• Your home must be well maintained, without any cracks in the brickwork or rendering or defective crumbly mortar.
  • Properties without a damp proof course (DPC) or where the DPC is too low (typically less than 125mm from the ground) and a French drain has not been installed are generally not suitable for cavity wall insulation.
  • If your home is terraced or semi-detached a cavity barrier should be installed at the boundary with your neighbour’s house.
  • If you live in a flat, then you won’t be able to have just your flat insulated – you will usually need to get agreement from everyone including the freeholders to insulate the whole block.
  • Listed Buildings and buildings in Conservation Areas may require planning permission, so always check with your Local Planning Authority prior to installing cavity wall insulation.

How do I find an installer?

Your installer should be a member of one of these organisations:

You should check that your installer is signed up to a code of professional practice and that the installation is guaranteed for 25 years by CIGA, or through an independent insurance-backed guarantee.

Costs and savings

It’s not possible to estimate the costs as every home is unique in size and design, but generally you can expect to recoup the installation costs in around five years.

I’ve heard about problems with cavity wall insulation. What should I look out for?

  • If you notice problems with your walls after having cavity wall insulation installed, like damp and mould, you should first call the company who carried out the installation. They will survey the property and arrange for remedial work to be carried out to fix the problem or for removal of the insulation if necessary.
  • If the installer is not willing to help or no longer exists, then contact CIGAto establish whether you have a 25-year CIGA Guarantee. If you do, they should be able to help resolve the issue under the terms of the guarantee. If you don’t have a CIGA guarantee, check your paperwork from the time of installation to see if you have an independent insurance backed guarantee which provides a similar level of cover. This usually transfers with ownership.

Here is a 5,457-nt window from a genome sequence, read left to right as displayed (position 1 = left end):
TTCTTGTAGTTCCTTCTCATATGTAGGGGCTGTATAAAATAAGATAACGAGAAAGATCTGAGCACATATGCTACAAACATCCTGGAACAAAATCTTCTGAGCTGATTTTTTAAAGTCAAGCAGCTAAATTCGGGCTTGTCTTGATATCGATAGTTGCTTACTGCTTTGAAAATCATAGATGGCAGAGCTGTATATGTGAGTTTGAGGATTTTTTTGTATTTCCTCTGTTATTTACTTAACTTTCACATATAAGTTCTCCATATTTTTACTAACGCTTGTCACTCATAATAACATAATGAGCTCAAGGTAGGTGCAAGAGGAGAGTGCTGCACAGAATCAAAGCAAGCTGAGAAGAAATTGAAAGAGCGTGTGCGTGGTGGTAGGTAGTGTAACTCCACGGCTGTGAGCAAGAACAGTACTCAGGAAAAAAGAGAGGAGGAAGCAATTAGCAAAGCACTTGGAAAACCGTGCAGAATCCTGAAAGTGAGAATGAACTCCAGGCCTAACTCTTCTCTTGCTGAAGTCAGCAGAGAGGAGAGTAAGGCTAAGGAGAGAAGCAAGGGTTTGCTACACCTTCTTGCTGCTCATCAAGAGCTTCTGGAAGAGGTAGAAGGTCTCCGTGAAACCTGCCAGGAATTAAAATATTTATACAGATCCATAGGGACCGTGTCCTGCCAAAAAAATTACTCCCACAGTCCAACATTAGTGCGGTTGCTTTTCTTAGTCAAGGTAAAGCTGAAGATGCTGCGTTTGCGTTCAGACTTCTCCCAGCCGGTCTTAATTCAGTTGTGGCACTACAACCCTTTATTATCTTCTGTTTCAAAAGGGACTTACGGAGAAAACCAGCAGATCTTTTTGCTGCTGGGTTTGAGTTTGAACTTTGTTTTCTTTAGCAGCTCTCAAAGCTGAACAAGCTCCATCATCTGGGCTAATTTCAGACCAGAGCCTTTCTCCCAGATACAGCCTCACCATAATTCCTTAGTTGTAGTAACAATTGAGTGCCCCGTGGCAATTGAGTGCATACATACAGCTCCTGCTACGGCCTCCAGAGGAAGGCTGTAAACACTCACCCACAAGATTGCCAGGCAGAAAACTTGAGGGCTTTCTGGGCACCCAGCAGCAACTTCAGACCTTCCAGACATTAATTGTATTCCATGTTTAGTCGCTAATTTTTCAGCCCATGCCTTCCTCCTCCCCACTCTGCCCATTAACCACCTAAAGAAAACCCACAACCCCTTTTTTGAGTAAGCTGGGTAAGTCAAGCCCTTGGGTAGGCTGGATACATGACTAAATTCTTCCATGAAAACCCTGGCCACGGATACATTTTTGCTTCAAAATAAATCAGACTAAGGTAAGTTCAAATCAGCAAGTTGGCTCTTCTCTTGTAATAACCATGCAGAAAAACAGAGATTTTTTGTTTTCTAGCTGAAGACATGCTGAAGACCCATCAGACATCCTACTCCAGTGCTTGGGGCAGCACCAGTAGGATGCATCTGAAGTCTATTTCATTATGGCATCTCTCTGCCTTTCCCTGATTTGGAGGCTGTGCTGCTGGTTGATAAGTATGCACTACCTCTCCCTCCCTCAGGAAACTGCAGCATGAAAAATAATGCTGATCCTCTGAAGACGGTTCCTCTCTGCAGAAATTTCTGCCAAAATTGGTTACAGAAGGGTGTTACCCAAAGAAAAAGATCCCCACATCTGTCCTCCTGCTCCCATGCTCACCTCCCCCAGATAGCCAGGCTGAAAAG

• Damp issues may be entirely unrelated to cavity wall insulation, and may be due to inadequate ventilation, heating, or home maintenance.
  • If you can’t get help from your installer or the guarantee provider, your final option is to speak to a different accredited specialist company that can carry out the necessary work. For removal you should use a specialist in cavity wall insulation removal accredited with a cavity wall insulation scheme like  CIGA or BBA.

I don’t have cavity walls; can I still insulate them?

  • Yes, you can still insulate solid walls or walls where the cavity is not suitable for insulation. Bear in mind this will cost more and be more disruptive than simply insulating a cavity, but you will probably save more on your heating bills because the solution will be even more energy efficient.
  • Listed Buildings and buildings in Conservation Areas may require planning permission, so always check with your Local Planning Authority prior to installing internal or external wall insulation. Insulation installed to the outside needs to be suitable to withstand the weather and be well fixed to the outside walls. It might also need to be covered in a weatherproof material such as render. Be careful not to block any ventilation openings in the wall needed for room or combustion appliance ventilation, or weepholes that allow moisture that manages to get into the cavity from getting out.

How much will it cost to insulate my solid walls?

  • It’s not possible to estimate the costs as every home is unique in size and design, but typically you might expect external wall insulation to cost around £12,000, depending on finish for a typical 3-bedroom, semi-detached house. Internal insulation for the same house might cost around £8,500.
  • You might be able to reduce these costs by carrying out the work at the same time as other home improvements or by not tackling the whole house at once. If your walls need repointing or re-rendering you might want to get quotes for a complete refurbishment including insulation as it is probably cheaper to do everything together, particularly if you’ll need scaffolding.